On paper, St. Joseph shares certain similarities with Camden, New Jersey.
Both cities exist in the shadow of a larger metropolitan area. Both boast a population of around 73,000. Both have citizens who worry about crime.
Lately, Camden emerged as a case study for a city that made wholesale changes to the structure of its police department. Call it what you want: defunding, reimagining, gutting or transforming.
The results are hard to ignore. Camden de-emphasized “broken window” enforcement for more community engagement and shed its costly union contract in favor of younger officers. The murder rate dropped to 25 last year and the city saw demonstrations but an absence of chaos and destruction in the wake of George Floyd’s death in Minneapolis.
That much is documented. Here’s one more detail about Camden that was noted in an Associated Press article: “Along with the switch to community policing came a reliance on high-tech, citywide surveillance and more patrols.”
This illustrates one of those overlooked realities in this sometimes Utopian debate. Defunding the police, whatever that means, isn’t the same thing as eliminating crime, or more importantly, eliminating concerns about crime.
If this movement results in a less visible police presence through reduced funding, something else will fill that void, especially in high-crime areas. It’s likely that one of those things would be increased deployment of technology.
Red-light cameras, license plate scanners and facial recognition software would prove useful in helping to prevent or solve crime in a world with fewer officers on the streets. But this technology also would lead to privacy concerns, not to mention allegations that facial recognition technology is prone to a bias against minorities.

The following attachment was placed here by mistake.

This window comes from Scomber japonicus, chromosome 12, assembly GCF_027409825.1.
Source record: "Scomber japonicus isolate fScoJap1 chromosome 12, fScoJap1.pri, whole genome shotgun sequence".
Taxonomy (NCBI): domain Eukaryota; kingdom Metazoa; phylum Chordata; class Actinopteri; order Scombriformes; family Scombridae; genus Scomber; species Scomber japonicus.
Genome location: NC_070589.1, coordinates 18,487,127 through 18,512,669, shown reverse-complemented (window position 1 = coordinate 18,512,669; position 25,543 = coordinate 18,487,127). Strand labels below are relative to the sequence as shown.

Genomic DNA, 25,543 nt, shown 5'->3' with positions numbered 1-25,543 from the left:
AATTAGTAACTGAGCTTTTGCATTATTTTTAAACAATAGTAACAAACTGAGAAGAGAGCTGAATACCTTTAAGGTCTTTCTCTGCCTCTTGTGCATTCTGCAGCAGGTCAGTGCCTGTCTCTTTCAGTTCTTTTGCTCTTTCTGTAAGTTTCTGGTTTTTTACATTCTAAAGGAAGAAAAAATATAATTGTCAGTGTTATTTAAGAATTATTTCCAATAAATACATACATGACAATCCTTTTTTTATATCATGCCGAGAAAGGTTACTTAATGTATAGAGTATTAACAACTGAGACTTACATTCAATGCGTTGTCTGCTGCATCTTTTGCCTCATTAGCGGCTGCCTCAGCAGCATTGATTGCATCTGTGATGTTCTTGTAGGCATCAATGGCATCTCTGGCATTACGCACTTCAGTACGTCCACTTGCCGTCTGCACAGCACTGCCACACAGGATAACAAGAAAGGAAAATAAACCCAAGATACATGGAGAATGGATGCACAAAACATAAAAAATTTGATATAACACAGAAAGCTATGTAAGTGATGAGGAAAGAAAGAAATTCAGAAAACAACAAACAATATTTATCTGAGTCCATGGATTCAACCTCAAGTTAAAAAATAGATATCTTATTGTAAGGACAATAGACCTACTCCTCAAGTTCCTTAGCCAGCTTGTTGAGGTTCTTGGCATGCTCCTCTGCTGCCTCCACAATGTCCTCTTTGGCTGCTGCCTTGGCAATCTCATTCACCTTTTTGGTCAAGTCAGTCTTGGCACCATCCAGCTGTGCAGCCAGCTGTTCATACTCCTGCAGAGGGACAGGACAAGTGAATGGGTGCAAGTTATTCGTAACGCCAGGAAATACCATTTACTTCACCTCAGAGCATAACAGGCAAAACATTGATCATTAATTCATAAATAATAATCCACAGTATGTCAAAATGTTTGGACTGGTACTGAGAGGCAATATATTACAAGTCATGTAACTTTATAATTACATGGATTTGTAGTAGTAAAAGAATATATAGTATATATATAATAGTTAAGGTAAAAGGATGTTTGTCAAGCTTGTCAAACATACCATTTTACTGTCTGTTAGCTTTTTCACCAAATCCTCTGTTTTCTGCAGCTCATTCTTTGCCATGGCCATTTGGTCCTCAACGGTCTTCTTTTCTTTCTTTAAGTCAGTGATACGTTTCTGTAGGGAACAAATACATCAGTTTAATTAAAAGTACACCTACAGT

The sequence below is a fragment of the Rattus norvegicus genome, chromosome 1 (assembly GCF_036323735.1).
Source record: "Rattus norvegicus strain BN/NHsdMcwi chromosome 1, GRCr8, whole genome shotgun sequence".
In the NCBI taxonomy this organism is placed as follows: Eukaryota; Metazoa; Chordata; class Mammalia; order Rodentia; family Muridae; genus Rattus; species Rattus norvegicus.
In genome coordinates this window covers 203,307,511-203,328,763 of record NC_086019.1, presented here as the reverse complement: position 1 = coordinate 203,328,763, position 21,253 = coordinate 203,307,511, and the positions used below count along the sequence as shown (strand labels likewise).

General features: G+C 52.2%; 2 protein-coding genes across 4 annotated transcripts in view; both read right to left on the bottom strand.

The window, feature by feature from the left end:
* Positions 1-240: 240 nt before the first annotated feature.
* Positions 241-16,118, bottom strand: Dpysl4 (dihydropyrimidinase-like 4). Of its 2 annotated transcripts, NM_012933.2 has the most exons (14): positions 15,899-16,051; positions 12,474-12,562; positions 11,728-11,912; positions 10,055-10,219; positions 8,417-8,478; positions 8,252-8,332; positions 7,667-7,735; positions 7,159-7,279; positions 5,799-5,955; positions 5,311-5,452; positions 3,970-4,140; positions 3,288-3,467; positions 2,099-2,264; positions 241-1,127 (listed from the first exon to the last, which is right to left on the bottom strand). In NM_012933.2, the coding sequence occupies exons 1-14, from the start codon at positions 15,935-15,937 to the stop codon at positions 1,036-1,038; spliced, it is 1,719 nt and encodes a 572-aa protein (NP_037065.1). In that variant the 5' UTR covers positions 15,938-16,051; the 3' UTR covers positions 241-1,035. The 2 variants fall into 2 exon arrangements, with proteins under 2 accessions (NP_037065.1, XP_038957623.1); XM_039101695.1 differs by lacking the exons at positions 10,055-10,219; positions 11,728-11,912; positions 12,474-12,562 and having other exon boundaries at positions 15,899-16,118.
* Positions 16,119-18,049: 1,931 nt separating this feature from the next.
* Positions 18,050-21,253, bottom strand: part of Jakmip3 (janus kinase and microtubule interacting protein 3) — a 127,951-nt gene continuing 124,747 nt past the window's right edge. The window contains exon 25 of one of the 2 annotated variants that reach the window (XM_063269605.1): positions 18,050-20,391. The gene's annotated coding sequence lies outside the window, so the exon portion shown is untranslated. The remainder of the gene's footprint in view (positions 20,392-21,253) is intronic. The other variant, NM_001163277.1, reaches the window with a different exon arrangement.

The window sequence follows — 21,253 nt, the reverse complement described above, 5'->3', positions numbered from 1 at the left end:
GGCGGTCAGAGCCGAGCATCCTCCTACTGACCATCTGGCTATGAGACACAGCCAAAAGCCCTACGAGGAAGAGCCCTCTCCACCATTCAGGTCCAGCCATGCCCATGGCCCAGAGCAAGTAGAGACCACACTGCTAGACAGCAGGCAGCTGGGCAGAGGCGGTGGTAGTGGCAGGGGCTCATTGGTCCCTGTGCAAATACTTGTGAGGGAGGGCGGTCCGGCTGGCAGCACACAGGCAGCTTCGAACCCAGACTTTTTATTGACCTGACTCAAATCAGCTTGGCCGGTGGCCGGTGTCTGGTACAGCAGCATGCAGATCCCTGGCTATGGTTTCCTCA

Another likely consequence of disbanding an entire police department, something that’s under discussion in Minneapolis, would be a move toward more private citizens arming themselves and more businesses and neighborhoods relying on private security services. This would not be an upgrade. Do you think Joe Sixpack would handle a stressful situation better — or show more sensitivity to minorities — than a trained, licensed law enforcement officer?
Plenty needs to change with policing in the United States, but don’t forget that many Central American migrants don’t come to this country for economic reasons alone. They come to escape murder, violence and lawlessness in their home countries.
They come because the police in this country do their jobs.
Those calling for defunding the police should do a better job of describing in detail what this would look like. They may want to be careful what they wish for.